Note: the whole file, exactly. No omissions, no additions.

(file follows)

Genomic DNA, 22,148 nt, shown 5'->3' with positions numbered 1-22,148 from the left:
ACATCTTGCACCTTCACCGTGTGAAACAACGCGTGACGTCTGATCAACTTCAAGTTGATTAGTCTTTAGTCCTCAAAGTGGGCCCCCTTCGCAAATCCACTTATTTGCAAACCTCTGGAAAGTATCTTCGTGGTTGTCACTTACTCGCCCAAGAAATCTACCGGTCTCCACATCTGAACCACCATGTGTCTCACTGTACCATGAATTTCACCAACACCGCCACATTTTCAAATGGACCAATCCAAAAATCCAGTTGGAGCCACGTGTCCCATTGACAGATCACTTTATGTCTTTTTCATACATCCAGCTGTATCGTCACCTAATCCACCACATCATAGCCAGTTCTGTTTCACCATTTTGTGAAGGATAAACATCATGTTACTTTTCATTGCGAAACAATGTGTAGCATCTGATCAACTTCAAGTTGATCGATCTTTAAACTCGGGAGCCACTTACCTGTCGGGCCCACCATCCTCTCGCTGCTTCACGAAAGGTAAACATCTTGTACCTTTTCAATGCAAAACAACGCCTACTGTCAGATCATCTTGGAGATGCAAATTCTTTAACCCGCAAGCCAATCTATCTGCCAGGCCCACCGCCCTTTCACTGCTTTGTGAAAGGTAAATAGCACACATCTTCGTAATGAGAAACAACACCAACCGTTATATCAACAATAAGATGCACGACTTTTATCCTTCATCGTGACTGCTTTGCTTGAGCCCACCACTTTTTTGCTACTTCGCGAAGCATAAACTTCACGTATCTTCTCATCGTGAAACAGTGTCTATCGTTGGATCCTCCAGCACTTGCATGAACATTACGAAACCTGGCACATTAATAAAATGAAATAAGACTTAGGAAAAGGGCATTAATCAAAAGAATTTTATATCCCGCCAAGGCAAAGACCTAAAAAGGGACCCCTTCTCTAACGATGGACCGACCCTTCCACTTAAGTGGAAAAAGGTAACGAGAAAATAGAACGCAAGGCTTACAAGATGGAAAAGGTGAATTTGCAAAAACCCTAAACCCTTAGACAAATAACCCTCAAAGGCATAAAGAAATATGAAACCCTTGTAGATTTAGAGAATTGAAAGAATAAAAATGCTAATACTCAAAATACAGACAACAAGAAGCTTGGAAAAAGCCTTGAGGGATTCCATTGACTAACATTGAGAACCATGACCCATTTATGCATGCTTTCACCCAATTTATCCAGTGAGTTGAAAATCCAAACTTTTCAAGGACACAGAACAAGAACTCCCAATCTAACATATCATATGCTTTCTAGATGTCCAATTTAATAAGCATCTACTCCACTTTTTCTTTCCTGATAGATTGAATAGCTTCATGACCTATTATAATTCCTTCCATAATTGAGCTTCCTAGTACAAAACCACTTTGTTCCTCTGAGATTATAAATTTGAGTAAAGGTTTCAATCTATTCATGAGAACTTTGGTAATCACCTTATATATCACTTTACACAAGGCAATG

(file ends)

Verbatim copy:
Genomic DNA, 22,148 nt, shown 5'->3' with positions numbered 1-22,148 from the left:
ACATCTTGCACCTTCACCGTGTGAAACAACGCGTGACGTCTGATCAACTTCAAGTTGATTAGTCTTTAGTCCTCAAAGTGGGCCCCCTTCGCAAATCCACTTATTTGCAAACCTCTGGAAAGTATCTTCGTGGTTGTCACTTACTCGCCCAAGAAATCTACCGGTCTCCACATCTGAACCACCATGTGTCTCACTGTACCATGAATTTCACCAACACCGCCACATTTTCAAATGGACCAATCCAAAAATCCAGTTGGAGCCACGTGTCCCATTGACAGATCACTTTATGTCTTTTTCATACATCCAGCTGTATCGTCACCTAATCCACCACATCATAGCCAGTTCTGTTTCACCATTTTGTGAAGGATAAACATCATGTTACTTTTCATTGCGAAACAATGTGTAGCATCTGATCAACTTCAAGTTGATCGATCTTTAAACTCGGGAGCCACTTACCTGTCGGGCCCACCATCCTCTCGCTGCTTCACGAAAGGTAAACATCTTGTACCTTTTCAATGCAAAACAACGCCTACTGTCAGATCATCTTGGAGATGCAAATTCTTTAACCCGCAAGCCAATCTATCTGCCAGGCCCACCGCCCTTTCACTGCTTTGTGAAAGGTAAATAGCACACATCTTCGTAATGAGAAACAACACCAACCGTTATATCAACAATAAGATGCACGACTTTTATCCTTCATCGTGACTGCTTTGCTTGAGCCCACCACTTTTTTGCTACTTCGCGAAGCATAAACTTCACGTATCTTCTCATCGTGAAACAGTGTCTATCGTTGGATCCTCCAGCACTTGCATGAACATTACGAAACCTGGCACATTAATAAAATGAAATAAGACTTAGGAAAAGGGCATTAATCAAAAGAATTTTATATCCCGCCAAGGCAAAGACCTAAAAAGGGACCCCTTCTCTAACGATGGACCGACCCTTCCACTTAAGTGGAAAAAGGTAACGAGAAAATAGAACGCAAGGCTTACAAGATGGAAAAGGTGAATTTGCAAAAACCCTAAACCCTTAGACAAATAACCCTCAAAGGCATAAAGAAATATGAAACCCTTGTAGATTTAGAGAATTGAAAGAATAAAAATGCTAATACTCAAAATACAGACAACAAGAAGCTTGGAAAAAGCCTTGAGGGATTCCATTGACTAACATTGAGAACCATGACCCATTTATGCATGCTTTCACCCAATTTATCCAGTGAGTTGAAAATCCAAACTTTTCAAGGACACAGAACAAGAACTCCCAATCTAACATATCATATGCTTTCTAGATGTCCAATTTAATAAGCATCTACTCCACTTTTTCTTTCCTGATAGATTGAATAGCTTCATGACCTATTATAATTCCTTCCATAATTGAGCTTCCTAGTACAAAACCACTTTGTTCCTCTGAGATTATAAATTTGAGTAAAGGTTTCAATCTATTCATGAGAACTTTGGTAATCACCTTATATATCACTTTACACAAGGCAATG